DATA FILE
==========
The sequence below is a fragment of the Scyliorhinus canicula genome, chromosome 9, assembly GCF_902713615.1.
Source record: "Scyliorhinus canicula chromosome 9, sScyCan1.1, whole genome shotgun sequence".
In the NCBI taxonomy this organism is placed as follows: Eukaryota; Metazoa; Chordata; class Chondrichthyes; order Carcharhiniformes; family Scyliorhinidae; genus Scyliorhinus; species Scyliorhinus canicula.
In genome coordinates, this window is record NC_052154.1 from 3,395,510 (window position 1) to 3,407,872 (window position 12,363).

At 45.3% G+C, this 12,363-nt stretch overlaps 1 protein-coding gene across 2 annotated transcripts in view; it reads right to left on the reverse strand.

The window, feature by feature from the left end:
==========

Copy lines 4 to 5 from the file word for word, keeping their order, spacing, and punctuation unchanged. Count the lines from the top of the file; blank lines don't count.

In genome coordinates, this window is record NC_052154.1 from 3,395,510 (window position 1) to 3,407,872 (window position 12,363).

At 45.3% G+C, this 12,363-nt stretch overlaps 1 protein-coding gene across 2 annotated transcripts in view; it reads right to left on the reverse strand.